Hazardous substances in plastics – ways to increase recycling

The aim of this project is to create a knowledge base on how plastics recycling can increase without increasing the risk of emitting hazardous substances in the environment.


This project is a part of the Nordic Council of Ministers’ initiative “Green growth” and a continuation of the previous three projects on plastics recycling (“Future solutions for Nordic plastic recycling”, “Plastic sorting at recycling centres” and “Nordic plastic value chains – case WEEE”). In all these reports the content of hazardous substances was mentioned as an obstacle for increased plastics recycling. The project is also in line with EU’s aim for increased plastics recycling and the package on circular economy.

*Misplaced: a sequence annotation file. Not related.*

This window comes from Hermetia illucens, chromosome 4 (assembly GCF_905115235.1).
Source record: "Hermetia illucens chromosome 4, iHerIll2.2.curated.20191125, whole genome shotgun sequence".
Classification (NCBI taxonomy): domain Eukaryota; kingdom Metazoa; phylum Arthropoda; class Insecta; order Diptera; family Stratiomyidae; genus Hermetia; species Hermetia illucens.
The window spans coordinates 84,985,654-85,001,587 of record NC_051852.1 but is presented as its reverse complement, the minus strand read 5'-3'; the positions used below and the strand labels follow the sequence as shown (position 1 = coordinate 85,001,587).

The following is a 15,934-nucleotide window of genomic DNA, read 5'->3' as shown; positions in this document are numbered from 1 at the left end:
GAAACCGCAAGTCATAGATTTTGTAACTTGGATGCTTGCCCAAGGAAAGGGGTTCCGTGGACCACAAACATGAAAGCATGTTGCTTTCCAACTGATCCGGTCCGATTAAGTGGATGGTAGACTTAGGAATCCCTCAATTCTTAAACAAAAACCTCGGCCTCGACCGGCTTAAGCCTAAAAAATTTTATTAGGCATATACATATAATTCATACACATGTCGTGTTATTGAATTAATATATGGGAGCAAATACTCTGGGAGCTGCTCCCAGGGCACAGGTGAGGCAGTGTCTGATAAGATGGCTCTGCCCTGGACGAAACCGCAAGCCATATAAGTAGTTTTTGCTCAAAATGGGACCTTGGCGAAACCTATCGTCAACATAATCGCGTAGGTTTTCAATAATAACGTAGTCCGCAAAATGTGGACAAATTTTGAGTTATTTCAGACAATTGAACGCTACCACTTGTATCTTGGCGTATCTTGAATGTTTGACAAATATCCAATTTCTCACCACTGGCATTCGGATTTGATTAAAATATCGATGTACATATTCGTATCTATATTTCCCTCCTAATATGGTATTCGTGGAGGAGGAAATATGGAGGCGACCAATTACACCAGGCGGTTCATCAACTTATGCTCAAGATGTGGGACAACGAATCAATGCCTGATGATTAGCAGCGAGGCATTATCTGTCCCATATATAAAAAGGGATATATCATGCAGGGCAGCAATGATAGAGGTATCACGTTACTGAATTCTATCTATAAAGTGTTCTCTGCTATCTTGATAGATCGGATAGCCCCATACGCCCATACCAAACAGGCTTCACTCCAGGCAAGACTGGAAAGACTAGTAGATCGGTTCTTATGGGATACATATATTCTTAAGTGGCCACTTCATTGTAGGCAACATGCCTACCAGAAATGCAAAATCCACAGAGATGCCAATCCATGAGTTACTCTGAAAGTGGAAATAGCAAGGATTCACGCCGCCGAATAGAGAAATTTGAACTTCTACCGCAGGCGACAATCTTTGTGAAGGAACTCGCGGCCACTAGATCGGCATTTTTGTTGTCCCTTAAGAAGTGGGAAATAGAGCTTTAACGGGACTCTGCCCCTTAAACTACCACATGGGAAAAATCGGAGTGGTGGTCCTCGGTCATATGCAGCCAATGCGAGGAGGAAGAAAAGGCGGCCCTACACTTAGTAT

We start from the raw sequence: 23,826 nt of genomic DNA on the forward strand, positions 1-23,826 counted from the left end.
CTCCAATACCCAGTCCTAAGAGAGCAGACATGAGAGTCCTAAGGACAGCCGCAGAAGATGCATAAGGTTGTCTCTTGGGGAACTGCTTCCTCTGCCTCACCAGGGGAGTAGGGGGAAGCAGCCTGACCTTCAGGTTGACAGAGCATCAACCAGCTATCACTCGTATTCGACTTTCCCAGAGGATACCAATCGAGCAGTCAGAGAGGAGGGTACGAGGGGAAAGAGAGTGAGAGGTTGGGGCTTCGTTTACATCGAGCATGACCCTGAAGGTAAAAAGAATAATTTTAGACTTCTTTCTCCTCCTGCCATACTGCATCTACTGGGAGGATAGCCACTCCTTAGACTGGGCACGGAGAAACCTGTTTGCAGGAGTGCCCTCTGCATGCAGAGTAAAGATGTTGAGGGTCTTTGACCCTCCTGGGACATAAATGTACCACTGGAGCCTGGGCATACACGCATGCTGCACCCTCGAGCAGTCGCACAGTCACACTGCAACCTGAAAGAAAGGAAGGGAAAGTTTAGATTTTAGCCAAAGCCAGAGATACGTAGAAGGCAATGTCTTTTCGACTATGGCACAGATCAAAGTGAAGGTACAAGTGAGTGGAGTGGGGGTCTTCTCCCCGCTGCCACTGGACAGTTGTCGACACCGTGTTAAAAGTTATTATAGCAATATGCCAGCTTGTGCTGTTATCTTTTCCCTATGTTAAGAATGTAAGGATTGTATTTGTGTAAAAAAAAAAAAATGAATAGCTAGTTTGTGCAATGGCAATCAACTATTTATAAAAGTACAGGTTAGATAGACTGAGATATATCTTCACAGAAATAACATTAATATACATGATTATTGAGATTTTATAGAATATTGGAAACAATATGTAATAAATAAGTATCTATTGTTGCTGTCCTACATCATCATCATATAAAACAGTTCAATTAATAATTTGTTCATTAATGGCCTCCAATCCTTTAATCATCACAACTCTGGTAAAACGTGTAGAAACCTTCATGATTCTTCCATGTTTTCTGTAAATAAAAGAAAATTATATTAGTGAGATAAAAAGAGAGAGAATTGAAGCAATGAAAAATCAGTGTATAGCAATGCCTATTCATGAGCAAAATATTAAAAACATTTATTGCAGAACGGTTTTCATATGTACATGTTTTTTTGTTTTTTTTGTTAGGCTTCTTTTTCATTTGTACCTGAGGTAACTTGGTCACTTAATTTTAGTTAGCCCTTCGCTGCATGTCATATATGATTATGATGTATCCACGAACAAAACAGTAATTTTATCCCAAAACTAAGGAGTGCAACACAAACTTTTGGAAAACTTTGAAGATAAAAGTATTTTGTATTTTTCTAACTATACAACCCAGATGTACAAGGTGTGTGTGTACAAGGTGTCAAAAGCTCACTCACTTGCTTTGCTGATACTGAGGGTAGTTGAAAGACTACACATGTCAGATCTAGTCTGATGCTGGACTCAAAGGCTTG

In modern society we use plastic polymers in many different applications. To make the polymers fit our needs, we give them desirable properties by the use of added substances. Therefore, plastic products, like all other products and materials, contain a broad range of substances. The substances, or additives, can for example be flame retardants, pigments, fillers, UV-chemicals, plasticizers and stabilisers that are used to improve the properties of the plastics and reduce costs. The global production of additives is around 13 million tonnes, and the demand is forecasted to increase in the years to come. The global consumption.

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Last updated: 2021-05-05

IVL Swedish Environmental Research Institute

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IVL Swedish Environmental Research Institute has a wide environmental profile. We combine applied research and development with close collaboration between industry and the public sphere. Our consultancy is evidence-based, and our research is characterized by interdisciplinary science and system thinking.


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